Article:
The glory of the Christian does not fade away like Moses’ did, but is an ever-increasing glory, i.e., from one stage of glory to another. A believer’s glory is eternal because of God’s abiding presence through the Holy Spirit. This glory is the work of the Holy Spirit in our regeneration and sanctification. We are being progressively transformed into the likeness of Christ. Christ-likeness is the goal of the Christian life (Eph. 4:23-24; Col. 3:10).

The veil of unbelief was lifted, and remains lifted, as we behold the glorious face of the Lord Jesus. It is like looking into a mirror or contemplating something glorious. We reflect in our person that same glory of the Lord. We are being continuously transformed. Our inward reality is being changed because we are being transformed into the likeness of Christ.

Christians seeing in Jesus the image of God, are not deified, but are transformed into the same image. The glory that we share with Christ ever increases from one stage of glory to a higher stage of glory. This is our grand inheritance now in Christ. Can you find a better picture of the sanctifying work of the Holy Spirit in the Scriptures?

The veils, once lifted, remain lifted. All of us Christians without any veils over our faces continuously reflect like mirrors the glorious splendor of the Lord if we keep on beholding Him in the Word of God. We are being transformed into the same likeness of Him, in an ever increasing splendor from one degree of His splendor to another, since this change of outward experience comes from the Lord who is the Spirit working in our hearts (Pounds’ Paraphrase of 2 Corinthians 3:18).


Message by Wil Pounds (c) 2006

Daily devotion: The Purpose of the Scriptures

Daily devotion: The Purpose of the Scriptures

Message by Wil Pounds

The Purpose of the Scriptures

The primary purpose of the Scriptures is to point people to Jesus Christ (Luke 24:27, 32, 44-48).

“The Father who sent Me has Himself testified concerning Me . . . . These are the Scriptures that testify about Me . . .” (John 5:37-39).

We can trust the Bible as the Word of God because God is the divine author. Yes, men wrote, but God stood behind the written word. Men used their own vocabulary and style of writing, but God guided over them in their choice of words. Men wrote as they were moved by the Holy Spirit. Peter expressed this clearly, “No prophecy ever came by the impulse of man, but men moved by the Holy Spirit spoke from God” (2 Peter 1:21). It was not thought up by the prophets, but rather inspired by God.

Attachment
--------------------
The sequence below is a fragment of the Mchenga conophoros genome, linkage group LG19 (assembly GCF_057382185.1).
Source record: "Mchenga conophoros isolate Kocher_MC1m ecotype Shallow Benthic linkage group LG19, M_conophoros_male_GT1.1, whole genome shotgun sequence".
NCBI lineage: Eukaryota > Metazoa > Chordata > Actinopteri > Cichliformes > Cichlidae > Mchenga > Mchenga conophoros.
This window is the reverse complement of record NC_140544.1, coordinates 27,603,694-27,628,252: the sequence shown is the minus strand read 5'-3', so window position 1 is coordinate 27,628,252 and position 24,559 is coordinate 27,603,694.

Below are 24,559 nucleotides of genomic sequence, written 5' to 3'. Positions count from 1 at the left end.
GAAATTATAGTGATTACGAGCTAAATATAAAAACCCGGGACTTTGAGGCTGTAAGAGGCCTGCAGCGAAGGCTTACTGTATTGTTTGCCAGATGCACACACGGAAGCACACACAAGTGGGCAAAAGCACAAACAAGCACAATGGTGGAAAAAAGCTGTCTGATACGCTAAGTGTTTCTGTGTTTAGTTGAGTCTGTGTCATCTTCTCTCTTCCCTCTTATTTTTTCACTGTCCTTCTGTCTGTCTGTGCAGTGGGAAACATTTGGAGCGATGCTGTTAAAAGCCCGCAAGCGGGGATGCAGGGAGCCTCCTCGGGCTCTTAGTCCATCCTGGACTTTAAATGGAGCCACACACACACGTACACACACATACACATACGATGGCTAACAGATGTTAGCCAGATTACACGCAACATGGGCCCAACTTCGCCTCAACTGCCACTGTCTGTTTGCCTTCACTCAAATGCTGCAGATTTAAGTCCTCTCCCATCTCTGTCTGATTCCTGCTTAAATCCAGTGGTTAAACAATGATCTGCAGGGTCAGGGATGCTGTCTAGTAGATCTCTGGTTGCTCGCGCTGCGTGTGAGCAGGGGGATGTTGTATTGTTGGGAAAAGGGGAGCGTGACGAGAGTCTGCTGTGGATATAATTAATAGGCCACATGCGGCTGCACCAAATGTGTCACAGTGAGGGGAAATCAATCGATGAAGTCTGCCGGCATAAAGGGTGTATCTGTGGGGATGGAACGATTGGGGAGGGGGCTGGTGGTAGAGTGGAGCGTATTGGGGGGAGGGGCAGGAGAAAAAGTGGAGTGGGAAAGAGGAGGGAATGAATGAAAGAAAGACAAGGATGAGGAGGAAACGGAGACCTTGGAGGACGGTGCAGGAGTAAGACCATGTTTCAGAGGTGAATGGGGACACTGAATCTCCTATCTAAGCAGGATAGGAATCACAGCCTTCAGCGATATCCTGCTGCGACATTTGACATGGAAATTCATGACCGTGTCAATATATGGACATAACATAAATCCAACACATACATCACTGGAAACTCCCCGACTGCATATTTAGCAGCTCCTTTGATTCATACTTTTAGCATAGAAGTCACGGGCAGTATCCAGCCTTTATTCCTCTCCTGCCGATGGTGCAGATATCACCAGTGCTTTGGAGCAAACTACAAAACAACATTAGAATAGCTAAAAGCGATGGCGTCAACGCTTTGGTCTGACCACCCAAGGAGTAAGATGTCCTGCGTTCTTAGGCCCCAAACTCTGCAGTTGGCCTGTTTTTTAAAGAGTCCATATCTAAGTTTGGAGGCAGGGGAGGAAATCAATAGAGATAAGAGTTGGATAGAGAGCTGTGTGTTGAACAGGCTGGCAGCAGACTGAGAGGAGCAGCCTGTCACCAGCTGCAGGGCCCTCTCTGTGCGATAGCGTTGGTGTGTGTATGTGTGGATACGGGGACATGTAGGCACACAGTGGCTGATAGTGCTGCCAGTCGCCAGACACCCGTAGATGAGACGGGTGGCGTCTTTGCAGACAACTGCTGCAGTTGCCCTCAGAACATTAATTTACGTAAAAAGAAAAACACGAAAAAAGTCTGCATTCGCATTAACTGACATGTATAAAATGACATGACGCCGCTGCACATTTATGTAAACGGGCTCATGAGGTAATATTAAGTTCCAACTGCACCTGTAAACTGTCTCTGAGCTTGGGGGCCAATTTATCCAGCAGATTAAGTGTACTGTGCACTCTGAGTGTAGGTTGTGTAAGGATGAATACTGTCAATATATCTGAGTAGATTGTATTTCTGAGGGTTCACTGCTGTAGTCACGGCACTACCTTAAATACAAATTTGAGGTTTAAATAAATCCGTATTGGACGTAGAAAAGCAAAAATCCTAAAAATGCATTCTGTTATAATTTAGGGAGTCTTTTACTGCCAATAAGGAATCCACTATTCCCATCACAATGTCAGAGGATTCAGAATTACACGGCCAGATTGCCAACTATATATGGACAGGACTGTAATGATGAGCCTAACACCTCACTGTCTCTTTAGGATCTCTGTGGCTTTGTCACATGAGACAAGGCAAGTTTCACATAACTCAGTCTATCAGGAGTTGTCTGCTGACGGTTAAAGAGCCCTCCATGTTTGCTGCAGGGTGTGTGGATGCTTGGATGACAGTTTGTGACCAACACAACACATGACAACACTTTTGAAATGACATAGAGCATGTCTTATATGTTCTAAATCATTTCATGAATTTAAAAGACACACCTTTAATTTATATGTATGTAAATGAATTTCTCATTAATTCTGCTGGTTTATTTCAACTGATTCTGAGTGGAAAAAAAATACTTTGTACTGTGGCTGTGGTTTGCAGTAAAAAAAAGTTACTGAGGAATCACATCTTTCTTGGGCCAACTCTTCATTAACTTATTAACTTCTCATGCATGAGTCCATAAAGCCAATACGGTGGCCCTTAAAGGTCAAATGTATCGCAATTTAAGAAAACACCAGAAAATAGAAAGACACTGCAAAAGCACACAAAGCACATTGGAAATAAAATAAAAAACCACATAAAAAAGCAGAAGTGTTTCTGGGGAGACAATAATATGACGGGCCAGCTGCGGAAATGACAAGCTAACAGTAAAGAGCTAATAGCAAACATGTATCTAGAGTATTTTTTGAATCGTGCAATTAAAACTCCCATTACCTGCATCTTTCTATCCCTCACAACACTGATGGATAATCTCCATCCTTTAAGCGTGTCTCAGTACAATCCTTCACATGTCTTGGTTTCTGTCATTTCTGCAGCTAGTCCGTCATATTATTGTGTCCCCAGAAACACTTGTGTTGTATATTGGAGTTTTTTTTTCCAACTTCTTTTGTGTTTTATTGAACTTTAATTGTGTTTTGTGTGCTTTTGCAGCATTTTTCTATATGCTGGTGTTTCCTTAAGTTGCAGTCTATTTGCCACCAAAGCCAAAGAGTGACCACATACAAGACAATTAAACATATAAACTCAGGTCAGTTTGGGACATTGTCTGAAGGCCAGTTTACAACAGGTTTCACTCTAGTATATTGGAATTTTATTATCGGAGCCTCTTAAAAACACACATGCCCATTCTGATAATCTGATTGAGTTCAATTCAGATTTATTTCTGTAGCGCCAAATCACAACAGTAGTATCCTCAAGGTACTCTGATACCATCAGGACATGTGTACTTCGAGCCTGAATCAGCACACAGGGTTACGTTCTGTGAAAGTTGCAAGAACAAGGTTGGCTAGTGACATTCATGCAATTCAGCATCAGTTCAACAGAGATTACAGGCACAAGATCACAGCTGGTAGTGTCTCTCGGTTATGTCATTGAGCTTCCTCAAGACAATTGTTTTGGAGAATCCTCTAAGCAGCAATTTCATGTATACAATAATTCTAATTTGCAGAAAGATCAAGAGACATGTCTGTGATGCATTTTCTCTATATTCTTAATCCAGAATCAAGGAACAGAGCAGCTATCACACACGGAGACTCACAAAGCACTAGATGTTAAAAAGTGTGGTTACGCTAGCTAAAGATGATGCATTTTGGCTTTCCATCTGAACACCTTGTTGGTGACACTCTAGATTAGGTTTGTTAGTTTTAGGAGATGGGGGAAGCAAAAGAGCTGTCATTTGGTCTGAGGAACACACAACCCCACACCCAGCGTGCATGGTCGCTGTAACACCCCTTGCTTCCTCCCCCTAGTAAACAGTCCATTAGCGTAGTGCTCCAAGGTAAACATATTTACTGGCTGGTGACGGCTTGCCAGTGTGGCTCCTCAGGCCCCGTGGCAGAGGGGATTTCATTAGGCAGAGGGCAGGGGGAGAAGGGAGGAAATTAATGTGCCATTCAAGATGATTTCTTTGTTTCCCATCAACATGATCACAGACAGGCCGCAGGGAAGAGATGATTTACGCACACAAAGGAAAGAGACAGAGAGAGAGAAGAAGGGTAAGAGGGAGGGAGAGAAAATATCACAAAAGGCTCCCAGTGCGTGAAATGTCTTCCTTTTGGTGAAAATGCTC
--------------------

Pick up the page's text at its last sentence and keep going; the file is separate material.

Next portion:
The word Peter uses for “moved” is used for “blown by a violent wind” (Acts 2:2), and a ship that is carried along by a wind (27:15, 17). The metaphor Peter uses here is that of the prophets raised their sails and the Holy Spirit filled them and carried their craft along in the direction He wished. The Holy Spirit carried them along and they spoke His message.

The Holy Spirit “moved” the writers of the Bible along in their writing to produce the words that God intended them to write. They wrote as men moved by the Holy Spirit. They were “being borne along” by the Spirit. The New English Bible translates, “Men they were, but, impelled by the Holy Spirit, they spoke the words of God.” The result is the divinely inspired and inerrant Word of God in the original manuscripts.

Jesus believed in the full inspiration and divine authority of the Old Testament Scriptures. I, too, fully accept the plenary verbal inspiration of the Bible. It is fully inspired of God. God gave us His Word and since it is His Word it is without error.

Because we have a fully trustworthy Bible we can accept its message without reservation. The message of the Scriptures is the good news in Jesus Christ. Its purpose is to reveal Christ and His atoning work of salvation of sinners. The Scriptures, Jesus said, “bear witness of Me” (John 5:39).

The two men on the road to Emmaus discovered this great truth as they walked with Jesus on the day of His resurrection (Luke 24:32). Jesus opened their hearts and their eyes to see that He was the fulfillment of all the Scriptures. He listened to them discuss the events of His own crucifixion and the rumors of His resurrection and then He said, “O foolish men and slow of heart to believe in all that the prophets have spoken!” (v. 25). He admonished them to “believe in all that the prophets have spoken” because it is God’s word and it is fully inspired. What was it He wanted them to accept? It was the teaching about His suffering and His entering into His glory. What did He teach as they walked down the road? “And beginning with Moses and with all the prophets He explained to them the things concerning Himself in all the Scriptures” (v. 27). Jesus explained, opened up completely, thoroughly and intensively the Scriptures to them (v. 32). If you want to know more of what He taught them along the road go to Christ in the Old Testament. As Jesus spoke to them their minds were opened, and their hearts burned within them. That is what should happen to us as we look for Christ in both the Old and the New Testaments (vv. 44-45).

The Holy Spirit has to open the eyes of the mind so we can understand the great truths of the gospel (v. 45). When He opens our spiritual eyes we can recognize Him and worship Him. However, just like those two disciples, we cannot see Him spiritually until He opens our eyes to see Him.

God gave the scriptures so that you and I might come to Jesus Christ and receive eternal life. In the Son of God we have a true knowledge of the Father. God has spoken in His word about Christ so there is therefore now no excuse for not putting your faith in Christ as your Savior.


Message by Wil Pounds (c) 2006